Go, See, Do: Souper Bowl sale, literary events, film screening and more on tap
photo by: Journal-World file photo, AP file photo, contributed photos
While the Super Bowl will be played in Atlanta on Sunday, here in Lawrence the Souper Bowl will take place Saturday.
Souper Bowl Saturday includes more than 1,000 handcrafted bowls for sale. The annual event has been a major fundraiser for the Lawrence Arts Center for several decades, according to Margaret Weisbrod Morris, the center’s CEO.
“It’s always the Saturday before the Super Bowl,” Weisbrod Morris said. “It’s been a good schtick.”
What she loves about the event is watching participants hunt for their favorite bowl. Styles range from earthenware to porcelain cast, created by special guest artists, staff and students. A silent auction of other handcrafted items will also take place Saturday.
photo by: The Lawrence Arts Center
Bowl prices start at $10, and that costs includes a serving of soup donated by Hy-Vee and a dinner roll donated by Great Harvest Bread Co.
“It’s a great community event,” Weisbrod Morris said. “When you break bread together, it feels good.”
Money raised during the event goes to the Lawrence Arts Center’s visual arts department for scholarships.
“We want to make art more accessible to the community,” said Adam Meistrell, the center’s studio manager for visual arts.
The bowl sale is from 11 a.m. to 2 p.m. Saturday at the Lawrence Arts Center, 940 New Hampshire St.
After a bowl of soup, there will be plenty more to go, see and do on Saturday and through the coming week in Lawrence.
“Celebration of William Stafford: Living the Poetic Life”
William Stafford was a prolific American poet who was born in Hutchinson in 1914.
The Kansas Authors Club will be honoring Stafford, who died in 1993, during a free event from 1 to 4 p.m. Saturday at Watkins Museum of History, 1047 Massachusetts St.
Though Stafford eventually left Kansas after earning a Bachelor of Arts degree from the University of Kansas in 1937, his connection to the state remained in some of his 3,000 published poems.
He went on to win the National Book Award for Poetry in 1963 and to become the Consultant in Poetry to the Library of Congress in 1970.
photo by: Associated Press
This is the second year in a row the event has been hosted at Watkins, said Will Hickox, the museum’s public engagement coordinator. About 31 poets are expected to be present, with some sharing their memories of Stafford.
“I’m excited that two of the former poet laureates of Kansas, Denise Low-Weso and Eric McHenry, will be reading at the event,” said Ronda Miller, who helped organize the event.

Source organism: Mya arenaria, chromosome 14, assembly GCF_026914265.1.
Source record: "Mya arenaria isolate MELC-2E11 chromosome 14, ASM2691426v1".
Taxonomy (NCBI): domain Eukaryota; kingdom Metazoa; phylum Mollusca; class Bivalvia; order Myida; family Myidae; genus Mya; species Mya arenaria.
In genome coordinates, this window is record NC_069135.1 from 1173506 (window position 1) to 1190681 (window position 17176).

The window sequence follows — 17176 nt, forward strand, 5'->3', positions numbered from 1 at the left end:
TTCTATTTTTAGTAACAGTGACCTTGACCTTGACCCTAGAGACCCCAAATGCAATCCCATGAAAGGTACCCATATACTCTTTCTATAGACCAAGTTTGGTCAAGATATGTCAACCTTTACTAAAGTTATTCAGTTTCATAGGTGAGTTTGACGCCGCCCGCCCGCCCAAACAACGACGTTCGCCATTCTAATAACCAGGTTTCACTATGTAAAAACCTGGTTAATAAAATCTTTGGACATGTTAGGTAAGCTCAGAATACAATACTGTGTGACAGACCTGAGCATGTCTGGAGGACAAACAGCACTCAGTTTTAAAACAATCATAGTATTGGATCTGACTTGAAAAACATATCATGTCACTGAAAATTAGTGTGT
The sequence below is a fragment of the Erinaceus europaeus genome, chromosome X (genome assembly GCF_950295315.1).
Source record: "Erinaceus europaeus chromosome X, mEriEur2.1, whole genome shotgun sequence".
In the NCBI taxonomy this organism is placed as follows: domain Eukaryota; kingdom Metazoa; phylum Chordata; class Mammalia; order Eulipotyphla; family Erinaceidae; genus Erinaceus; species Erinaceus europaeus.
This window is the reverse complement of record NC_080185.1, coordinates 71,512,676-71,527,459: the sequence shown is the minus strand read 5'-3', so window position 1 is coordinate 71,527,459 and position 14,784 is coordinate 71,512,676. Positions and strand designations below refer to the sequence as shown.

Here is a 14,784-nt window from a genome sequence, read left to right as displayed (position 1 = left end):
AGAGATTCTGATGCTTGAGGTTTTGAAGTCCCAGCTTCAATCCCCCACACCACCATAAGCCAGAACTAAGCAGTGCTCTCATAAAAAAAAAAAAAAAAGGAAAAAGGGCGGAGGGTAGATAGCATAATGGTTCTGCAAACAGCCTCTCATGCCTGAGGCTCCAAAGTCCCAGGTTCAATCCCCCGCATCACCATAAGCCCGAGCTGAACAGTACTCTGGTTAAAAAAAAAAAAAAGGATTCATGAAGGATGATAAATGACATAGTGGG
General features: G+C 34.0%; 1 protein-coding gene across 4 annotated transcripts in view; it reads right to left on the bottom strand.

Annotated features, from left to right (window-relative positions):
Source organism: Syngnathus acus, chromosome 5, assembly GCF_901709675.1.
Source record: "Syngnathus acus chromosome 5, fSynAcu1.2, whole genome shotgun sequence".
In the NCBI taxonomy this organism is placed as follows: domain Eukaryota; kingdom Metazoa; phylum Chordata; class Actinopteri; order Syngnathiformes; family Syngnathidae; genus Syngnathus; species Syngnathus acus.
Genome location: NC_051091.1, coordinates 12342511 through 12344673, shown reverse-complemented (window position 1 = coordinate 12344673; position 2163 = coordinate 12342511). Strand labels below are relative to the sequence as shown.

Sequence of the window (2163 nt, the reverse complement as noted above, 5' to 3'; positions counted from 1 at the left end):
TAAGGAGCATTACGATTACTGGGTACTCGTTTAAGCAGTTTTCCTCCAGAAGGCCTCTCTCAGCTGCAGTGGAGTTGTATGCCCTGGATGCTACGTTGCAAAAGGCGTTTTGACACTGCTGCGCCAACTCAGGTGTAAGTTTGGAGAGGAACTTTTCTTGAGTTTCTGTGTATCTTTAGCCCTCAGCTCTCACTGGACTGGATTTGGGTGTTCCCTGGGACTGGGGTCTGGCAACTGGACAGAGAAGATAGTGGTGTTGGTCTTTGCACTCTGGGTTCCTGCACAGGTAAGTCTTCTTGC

‘Bones of Contention’
Later on Saturday, back at the Lawrence Arts Center, the KU Department of Spanish and Portuguese will be hosting a free screening of “Bones of Contention,” a documentary exploring the repression of the LGBTQ community during Spain’s Franco regime.
A panel discussion with KU faculty will follow.
The film, directed by Andrea Weiss, begins at 6:30 p.m. and lasts one hour and 15 minutes.
Fatimah Asghar and Safia Elhillo
This coming week is going to be a pretty big week for authors visiting Lawrence, according to Danny Caine, owner of the Raven Bookstore, who was busy shelving books at the store on a recent morning.
As part of the Raven’s continued collaboration with The Commons and Office of First-Year Experience at KU, Caine said, poets Fatimah Asghar and Safia Elhillo will read from their work and sign books at 7 p.m. Tuesday at Liberty Hall.
Asghar is a nationally touring poet, screenwriter, educator and performer, according to the Raven Bookstore website. Her work has appeared in many journals and has been featured on major news outlets including PBS, NPR, Time, Teen Vogue, Huffington Post and others.
photo by: Contributed photo
Elhillo is a Sudanese-American poet. With Asghar, she is co-editor of the anthology “Halal If You Hear Me,” due out later this month.
photo by: Contributed photo
Meet Tom Clavin
A New York Times best-selling author, Tom Clavin, will be discussing his new book, “Wild Bill,” from 7 to 8:30 p.m. Wednesday at the Watkins Museum of History.
The book, according to the Raven’s website is the true story of Wild Bill Hickok, an iconic figure of the 19th century American West.
The event is free and sponsored by the Raven and Watkins.
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